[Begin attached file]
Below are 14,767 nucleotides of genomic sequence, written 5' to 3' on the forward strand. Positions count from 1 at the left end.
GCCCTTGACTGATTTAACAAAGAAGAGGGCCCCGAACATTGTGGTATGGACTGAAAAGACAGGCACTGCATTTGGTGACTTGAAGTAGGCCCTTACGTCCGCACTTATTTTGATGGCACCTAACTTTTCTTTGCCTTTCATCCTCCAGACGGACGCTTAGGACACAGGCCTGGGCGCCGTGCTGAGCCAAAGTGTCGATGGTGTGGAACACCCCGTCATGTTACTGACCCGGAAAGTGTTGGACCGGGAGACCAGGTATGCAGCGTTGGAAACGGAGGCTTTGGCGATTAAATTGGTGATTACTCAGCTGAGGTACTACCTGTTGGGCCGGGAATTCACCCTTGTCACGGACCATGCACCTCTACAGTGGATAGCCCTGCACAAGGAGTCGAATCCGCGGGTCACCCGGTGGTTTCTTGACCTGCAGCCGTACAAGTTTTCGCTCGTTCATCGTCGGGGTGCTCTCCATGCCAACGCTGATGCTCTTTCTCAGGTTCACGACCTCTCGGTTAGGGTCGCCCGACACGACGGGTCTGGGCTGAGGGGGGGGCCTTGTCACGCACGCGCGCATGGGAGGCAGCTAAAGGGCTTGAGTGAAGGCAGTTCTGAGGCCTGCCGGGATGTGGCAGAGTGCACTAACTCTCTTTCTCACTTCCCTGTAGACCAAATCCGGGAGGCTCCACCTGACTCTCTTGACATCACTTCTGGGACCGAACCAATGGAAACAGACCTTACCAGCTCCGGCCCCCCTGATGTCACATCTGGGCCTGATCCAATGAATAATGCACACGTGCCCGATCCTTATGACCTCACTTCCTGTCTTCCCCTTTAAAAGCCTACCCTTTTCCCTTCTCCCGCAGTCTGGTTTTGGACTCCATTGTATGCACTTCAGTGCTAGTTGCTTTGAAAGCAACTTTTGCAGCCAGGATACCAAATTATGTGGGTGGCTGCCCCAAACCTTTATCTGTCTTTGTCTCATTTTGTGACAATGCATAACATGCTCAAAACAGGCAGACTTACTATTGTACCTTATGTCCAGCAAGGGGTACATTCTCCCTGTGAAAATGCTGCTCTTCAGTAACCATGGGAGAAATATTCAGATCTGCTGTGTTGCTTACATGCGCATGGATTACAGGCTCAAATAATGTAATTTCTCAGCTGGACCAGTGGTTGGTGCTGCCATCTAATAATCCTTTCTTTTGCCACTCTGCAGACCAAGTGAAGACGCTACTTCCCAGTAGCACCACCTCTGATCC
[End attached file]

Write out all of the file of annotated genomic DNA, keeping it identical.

Below are 14,767 nucleotides of genomic sequence, written 5' to 3' on the forward strand. Positions count from 1 at the left end.
GCCCTTGACTGATTTAACAAAGAAGAGGGCCCCGAACATTGTGGTATGGACTGAAAAGACAGGCACTGCATTTGGTGACTTGAAGTAGGCCCTTACGTCCGCACTTATTTTGATGGCACCTAACTTTTCTTTGCCTTTCATCCTCCAGACGGACGCTTAGGACACAGGCCTGGGCGCCGTGCTGAGCCAAAGTGTCGATGGTGTGGAACACCCCGTCATGTTACTGACCCGGAAAGTGTTGGACCGGGAGACCAGGTATGCAGCGTTGGAAACGGAGGCTTTGGCGATTAAATTGGTGATTACTCAGCTGAGGTACTACCTGTTGGGCCGGGAATTCACCCTTGTCACGGACCATGCACCTCTACAGTGGATAGCCCTGCACAAGGAGTCGAATCCGCGGGTCACCCGGTGGTTTCTTGACCTGCAGCCGTACAAGTTTTCGCTCGTTCATCGTCGGGGTGCTCTCCATGCCAACGCTGATGCTCTTTCTCAGGTTCACGACCTCTCGGTTAGGGTCGCCCGACACGACGGGTCTGGGCTGAGGGGGGGGCCTTGTCACGCACGCGCGCATGGGAGGCAGCTAAAGGGCTTGAGTGAAGGCAGTTCTGAGGCCTGCCGGGATGTGGCAGAGTGCACTAACTCTCTTTCTCACTTCCCTGTAGACCAAATCCGGGAGGCTCCACCTGACTCTCTTGACATCACTTCTGGGACCGAACCAATGGAAACAGACCTTACCAGCTCCGGCCCCCCTGATGTCACATCTGGGCCTGATCCAATGAATAATGCACACGTGCCCGATCCTTATGACCTCACTTCCTGTCTTCCCCTTTAAAAGCCTACCCTTTTCCCTTCTCCCGCAGTCTGGTTTTGGACTCCATTGTATGCACTTCAGTGCTAGTTGCTTTGAAAGCAACTTTTGCAGCCAGGATACCAAATTATGTGGGTGGCTGCCCCAAACCTTTATCTGTCTTTGTCTCATTTTGTGACAATGCATAACATGCTCAAAACAGGCAGACTTACTATTGTACCTTATGTCCAGCAAGGGGTACATTCTCCCTGTGAAAATGCTGCTCTTCAGTAACCATGGGAGAAATATTCAGATCTGCTGTGTTGCTTACATGCGCATGGATTACAGGCTCAAATAATGTAATTTCTCAGCTGGACCAGTGGTTGGTGCTGCCATCTAATAATCCTTTCTTTTGCCACTCTGCAGACCAAGTGAAGACGCTACTTCCCAGTAGCACCACCTCTGATCC